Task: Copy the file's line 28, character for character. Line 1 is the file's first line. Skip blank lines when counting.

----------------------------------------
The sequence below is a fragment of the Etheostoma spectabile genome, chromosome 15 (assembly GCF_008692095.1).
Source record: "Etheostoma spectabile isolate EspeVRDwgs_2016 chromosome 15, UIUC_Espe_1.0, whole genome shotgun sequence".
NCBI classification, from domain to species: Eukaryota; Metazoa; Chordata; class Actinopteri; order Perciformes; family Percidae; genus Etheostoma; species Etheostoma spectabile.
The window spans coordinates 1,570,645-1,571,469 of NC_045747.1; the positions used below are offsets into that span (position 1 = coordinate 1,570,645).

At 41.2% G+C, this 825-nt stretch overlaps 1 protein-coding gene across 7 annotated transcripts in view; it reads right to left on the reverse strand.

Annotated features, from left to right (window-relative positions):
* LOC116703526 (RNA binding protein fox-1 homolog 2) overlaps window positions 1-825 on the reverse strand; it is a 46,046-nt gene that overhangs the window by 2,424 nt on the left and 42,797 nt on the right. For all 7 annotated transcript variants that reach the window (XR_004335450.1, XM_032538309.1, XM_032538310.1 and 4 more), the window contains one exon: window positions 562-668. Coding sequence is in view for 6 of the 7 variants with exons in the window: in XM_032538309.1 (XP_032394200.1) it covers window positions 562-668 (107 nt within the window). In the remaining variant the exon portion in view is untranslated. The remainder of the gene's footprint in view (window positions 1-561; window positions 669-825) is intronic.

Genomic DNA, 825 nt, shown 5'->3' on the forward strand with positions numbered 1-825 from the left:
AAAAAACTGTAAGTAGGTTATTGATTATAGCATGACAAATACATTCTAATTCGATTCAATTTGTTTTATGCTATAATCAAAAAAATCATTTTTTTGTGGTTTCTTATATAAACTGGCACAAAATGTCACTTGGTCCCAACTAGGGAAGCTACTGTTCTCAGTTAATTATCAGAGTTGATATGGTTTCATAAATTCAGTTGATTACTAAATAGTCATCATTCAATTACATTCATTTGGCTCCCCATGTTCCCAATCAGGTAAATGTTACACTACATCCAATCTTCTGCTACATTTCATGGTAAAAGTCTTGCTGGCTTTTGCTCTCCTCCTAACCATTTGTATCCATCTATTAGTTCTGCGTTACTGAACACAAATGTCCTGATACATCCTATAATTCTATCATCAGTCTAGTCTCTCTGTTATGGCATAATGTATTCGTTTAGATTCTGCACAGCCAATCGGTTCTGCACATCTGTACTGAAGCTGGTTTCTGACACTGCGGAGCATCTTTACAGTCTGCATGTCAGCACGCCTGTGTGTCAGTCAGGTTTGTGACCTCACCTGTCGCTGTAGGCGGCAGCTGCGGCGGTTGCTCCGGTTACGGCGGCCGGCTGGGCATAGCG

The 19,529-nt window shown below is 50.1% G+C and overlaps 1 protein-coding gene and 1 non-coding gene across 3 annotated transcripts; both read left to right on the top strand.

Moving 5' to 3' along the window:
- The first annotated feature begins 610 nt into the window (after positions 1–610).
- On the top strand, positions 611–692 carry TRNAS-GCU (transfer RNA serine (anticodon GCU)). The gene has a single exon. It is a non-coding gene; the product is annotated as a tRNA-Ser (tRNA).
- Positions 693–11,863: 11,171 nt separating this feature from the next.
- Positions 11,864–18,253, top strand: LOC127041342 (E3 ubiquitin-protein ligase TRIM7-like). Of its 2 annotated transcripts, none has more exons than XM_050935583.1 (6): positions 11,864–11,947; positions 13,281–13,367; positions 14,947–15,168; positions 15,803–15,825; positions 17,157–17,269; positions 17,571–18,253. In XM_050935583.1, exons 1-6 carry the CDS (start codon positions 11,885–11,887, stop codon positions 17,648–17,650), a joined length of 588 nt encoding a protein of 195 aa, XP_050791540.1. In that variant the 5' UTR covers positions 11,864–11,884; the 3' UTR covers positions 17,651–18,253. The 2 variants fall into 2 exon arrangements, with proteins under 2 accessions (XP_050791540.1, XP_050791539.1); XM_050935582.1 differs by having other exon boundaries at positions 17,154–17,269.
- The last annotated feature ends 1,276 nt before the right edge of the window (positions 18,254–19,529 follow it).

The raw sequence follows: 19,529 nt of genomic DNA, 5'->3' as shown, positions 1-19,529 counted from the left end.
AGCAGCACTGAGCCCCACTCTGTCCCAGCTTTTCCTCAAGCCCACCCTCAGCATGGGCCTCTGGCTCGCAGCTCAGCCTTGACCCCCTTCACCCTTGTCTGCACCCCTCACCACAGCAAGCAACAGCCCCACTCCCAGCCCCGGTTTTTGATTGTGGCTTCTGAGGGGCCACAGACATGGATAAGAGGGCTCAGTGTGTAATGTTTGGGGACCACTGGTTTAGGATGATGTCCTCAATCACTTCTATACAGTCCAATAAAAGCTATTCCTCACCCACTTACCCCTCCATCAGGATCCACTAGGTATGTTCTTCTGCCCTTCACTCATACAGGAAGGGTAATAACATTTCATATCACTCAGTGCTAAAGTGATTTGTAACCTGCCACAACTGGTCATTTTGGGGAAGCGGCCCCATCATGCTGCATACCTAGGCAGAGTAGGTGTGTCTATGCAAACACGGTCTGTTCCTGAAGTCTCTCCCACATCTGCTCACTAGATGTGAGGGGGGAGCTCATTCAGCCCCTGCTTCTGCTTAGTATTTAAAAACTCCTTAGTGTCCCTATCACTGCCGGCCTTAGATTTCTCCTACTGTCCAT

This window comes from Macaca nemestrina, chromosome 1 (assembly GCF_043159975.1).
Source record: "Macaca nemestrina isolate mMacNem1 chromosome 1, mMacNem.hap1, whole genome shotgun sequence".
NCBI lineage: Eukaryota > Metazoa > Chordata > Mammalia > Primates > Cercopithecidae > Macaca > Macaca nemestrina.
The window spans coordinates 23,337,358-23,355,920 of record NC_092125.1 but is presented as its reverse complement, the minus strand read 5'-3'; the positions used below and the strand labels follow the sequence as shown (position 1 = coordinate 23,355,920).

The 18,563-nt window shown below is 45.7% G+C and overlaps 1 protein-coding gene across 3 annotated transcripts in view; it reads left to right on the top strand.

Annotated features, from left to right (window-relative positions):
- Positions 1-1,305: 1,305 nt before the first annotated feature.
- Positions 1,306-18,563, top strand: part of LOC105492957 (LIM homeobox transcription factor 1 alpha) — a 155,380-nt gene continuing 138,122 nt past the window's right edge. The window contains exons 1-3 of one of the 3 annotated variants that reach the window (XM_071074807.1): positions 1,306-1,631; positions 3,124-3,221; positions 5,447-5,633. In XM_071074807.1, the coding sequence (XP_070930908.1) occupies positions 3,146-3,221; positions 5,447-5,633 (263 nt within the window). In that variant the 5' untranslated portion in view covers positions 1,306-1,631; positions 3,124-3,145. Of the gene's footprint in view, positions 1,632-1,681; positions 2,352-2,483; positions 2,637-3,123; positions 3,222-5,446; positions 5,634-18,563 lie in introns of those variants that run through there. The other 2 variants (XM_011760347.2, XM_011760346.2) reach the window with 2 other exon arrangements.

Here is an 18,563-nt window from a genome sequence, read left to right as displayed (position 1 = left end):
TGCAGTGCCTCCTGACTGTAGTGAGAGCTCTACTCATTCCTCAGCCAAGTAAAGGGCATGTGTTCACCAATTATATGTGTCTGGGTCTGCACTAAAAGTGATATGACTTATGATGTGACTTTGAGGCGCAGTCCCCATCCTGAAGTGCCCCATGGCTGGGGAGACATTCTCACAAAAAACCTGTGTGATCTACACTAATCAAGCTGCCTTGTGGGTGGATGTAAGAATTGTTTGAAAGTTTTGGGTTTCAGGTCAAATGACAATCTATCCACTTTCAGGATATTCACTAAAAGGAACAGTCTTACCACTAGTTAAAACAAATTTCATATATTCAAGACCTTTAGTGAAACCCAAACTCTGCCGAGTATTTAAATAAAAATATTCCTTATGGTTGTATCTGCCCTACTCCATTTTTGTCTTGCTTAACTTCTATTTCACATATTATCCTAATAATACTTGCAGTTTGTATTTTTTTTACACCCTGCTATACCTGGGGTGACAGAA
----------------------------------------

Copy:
TGCAGTGCCTCCTGACTGTAGTGAGAGCTCTACTCATTCCTCAGCCAAGTAAAGGGCATGTGTTCACCAATTATATGTGTCTGGGTCTGCACTAAAAGTGATATGACTTATGATGTGACTTTGAGGCGCAGTCCCCATCCTGAAGTGCCCCATGGCTGGGGAGACATTCTCACAAAAAACCTGTGTGATCTACACTAATCAAGCTGCCTTGTGGGTGGATGTAAGAATTGTTTGAAAGTTTTGGGTTTCAGGTCAAATGACAATCTATCCACTTTCAGGATATTCACTAAAAGGAACAGTCTTACCACTAGTTAAAACAAATTTCATATATTCAAGACCTTTAGTGAAACCCAAACTCTGCCGAGTATTTAAATAAAAATATTCCTTATGGTTGTATCTGCCCTACTCCATTTTTGTCTTGCTTAACTTCTATTTCACATATTATCCTAATAATACTTGCAGTTTGTATTTTTTTTACACCCTGCTATACCTGGGGTGACAGAA